Airbus to help Russia investigate Siberia air crash - 1

European aircraft-maker Airbus will help Russia investigate an air crash in Siberia Sunday that claimed more than 100 lives.
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PARIS, July 9 (RIA Novosti) - European aircraft-maker Airbus will help Russia investigate an air crash in Siberia Sunday that claimed more than 100 lives.

In accordance with international practice, a group of Airbus experts will soon fly into Irkutsk, where an Airbus A-310 crashed in the early hours of July 9, to provide technical assistance to the investigation, the Airbus press office said.

Russian emergency services said that 120 people had been killed after the airliner veered off the runway on landing and burst into flames after hitting a concrete wall.

Irkutsk, 5,000 kilometers (3,100 miles) east of Moscow, is the main airport for holidaymakers heading for Lake Baikal, a popular destination for Russians in the summer.

Airbus has expressed its condolences to the relatives and close ones of the air crash victims.

However, the Toulouse-based company has declined to comment on the possible causes of the plane's crash, saying this was the competence of Russian investigative authorities.

According to Airbus, the A-310-300 plane, operated by Russian airline S7, formerly called Sibir Airlines, was manufactured in June 1987 and supplied to the now defunct U.S. PanAm air company. It was subsequently transferred to Russia under a leasing arrangement. The airliner was equipped with the engines produced by the U.S. company Pratt & Whitney.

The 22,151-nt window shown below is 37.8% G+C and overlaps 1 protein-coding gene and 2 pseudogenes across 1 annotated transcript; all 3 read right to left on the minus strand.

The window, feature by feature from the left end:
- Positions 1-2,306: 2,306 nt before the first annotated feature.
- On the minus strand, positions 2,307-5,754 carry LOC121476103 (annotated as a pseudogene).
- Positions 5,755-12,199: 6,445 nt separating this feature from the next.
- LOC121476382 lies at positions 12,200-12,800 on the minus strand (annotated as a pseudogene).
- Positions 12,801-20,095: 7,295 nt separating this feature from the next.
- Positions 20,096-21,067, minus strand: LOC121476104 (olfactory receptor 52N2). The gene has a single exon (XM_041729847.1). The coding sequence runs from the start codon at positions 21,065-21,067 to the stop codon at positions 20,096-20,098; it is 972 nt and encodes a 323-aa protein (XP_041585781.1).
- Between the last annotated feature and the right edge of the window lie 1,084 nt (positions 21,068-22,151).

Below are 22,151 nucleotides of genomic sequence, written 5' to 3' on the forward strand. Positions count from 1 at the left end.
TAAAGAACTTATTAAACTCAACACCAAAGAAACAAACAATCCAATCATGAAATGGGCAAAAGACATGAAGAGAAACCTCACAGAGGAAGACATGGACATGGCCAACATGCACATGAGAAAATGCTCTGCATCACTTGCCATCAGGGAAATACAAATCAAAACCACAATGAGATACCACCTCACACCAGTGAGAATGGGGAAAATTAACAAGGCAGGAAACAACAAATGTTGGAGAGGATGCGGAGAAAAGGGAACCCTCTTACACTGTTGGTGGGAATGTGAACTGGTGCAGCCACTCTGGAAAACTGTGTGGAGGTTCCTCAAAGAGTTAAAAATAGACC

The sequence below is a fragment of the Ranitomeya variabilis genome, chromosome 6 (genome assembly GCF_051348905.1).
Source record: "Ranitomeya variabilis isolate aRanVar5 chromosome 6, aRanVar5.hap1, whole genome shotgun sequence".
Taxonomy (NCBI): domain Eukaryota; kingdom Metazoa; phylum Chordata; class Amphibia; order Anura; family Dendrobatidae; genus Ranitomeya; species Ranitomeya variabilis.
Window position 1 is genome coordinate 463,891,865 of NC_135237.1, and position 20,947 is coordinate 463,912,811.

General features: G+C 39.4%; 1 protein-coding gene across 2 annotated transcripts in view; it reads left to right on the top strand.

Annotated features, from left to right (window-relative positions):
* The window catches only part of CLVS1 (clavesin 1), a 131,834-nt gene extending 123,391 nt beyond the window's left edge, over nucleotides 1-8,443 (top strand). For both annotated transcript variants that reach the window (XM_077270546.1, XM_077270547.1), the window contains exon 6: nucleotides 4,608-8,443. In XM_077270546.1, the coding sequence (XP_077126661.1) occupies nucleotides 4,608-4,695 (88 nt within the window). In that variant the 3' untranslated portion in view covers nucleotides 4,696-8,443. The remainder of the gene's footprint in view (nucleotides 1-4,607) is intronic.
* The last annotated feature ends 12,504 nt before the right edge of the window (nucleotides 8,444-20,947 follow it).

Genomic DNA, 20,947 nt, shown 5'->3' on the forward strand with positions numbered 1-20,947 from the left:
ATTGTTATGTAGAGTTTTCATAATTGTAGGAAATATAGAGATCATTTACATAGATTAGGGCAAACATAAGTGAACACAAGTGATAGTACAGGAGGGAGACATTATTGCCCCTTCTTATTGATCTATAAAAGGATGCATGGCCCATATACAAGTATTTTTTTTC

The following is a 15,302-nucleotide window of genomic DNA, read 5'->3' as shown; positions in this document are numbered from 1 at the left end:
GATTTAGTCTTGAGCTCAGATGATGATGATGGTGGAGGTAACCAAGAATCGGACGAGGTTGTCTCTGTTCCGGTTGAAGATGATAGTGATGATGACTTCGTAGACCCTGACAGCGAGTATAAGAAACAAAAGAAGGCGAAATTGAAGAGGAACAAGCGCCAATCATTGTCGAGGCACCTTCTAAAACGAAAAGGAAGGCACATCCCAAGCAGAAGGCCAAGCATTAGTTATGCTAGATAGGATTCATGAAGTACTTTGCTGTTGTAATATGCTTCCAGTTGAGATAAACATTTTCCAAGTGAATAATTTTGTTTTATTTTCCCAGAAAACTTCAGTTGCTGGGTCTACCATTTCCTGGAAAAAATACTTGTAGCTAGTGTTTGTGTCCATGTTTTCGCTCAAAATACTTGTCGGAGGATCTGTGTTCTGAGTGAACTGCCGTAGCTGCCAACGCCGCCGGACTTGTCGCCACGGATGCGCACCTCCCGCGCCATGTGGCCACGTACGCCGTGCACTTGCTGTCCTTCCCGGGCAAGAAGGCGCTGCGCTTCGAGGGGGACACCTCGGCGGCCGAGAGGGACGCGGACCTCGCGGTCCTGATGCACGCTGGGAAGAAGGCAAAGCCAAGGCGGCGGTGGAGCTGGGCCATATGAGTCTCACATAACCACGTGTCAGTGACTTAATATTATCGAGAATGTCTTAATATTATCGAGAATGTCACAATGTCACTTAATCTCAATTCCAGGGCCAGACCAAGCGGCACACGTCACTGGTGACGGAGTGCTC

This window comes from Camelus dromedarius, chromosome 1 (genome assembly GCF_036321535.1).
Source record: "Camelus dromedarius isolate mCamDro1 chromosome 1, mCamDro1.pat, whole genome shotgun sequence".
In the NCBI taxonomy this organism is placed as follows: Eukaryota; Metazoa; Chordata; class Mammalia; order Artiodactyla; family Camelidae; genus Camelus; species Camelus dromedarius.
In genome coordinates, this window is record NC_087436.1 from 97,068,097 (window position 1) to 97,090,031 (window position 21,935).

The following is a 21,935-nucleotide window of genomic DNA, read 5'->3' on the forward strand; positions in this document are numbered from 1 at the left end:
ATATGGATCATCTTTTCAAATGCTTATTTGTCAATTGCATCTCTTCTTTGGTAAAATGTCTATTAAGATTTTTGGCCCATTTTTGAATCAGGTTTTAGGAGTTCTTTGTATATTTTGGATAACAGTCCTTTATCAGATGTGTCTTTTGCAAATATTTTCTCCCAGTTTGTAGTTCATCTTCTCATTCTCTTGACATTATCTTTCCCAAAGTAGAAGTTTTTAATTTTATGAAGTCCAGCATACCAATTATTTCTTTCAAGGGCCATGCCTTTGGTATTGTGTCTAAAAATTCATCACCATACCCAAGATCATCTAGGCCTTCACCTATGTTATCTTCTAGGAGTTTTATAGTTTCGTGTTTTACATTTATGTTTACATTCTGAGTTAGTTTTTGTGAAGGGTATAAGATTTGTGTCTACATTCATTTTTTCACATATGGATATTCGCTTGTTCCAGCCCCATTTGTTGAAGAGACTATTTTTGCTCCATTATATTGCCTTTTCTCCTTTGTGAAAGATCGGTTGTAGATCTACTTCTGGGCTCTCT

Over the period of its operation, the airbus made more than 10,000 flights and had a flight record of over 52,000 hours, Airbus said.

The A-310-300 is a two-engine large-fuselage airliner seating 220 passengers. The first aircraft of this type were put into operation in December 1985, the Airbus press office said.

A total of 229 A-310 aircraft were operated by 39 air companies throughout the world at the end of June 2006, the press office said.

The airbus on the Moscow-Irkutsk flight crashed in the early hours of July 9 during landing in the airport of Irkutsk in East Siberia.

According to the airline, there were 192 passengers and eight crewmembers on board.

S7 said the airbus was technically prepared for the flight.

"The airbus that crashed near Irkutsk was in order," spokesman Alexander Zyubr said.

Russia's East Siberia has been plagued by air crashes in the past few years.

In January 1994, a Tu-154 aircraft crashed on takeoff from Irkutsk, killing 124 people. In December 1997, an A-124 military transport aircraft crashed into a residential area in Irkutsk just seconds after take-off, killing 76 people. In July 2001, a Tu-154 Russian airliner crashed near Irkutsk, claiming the lives of 145 people.

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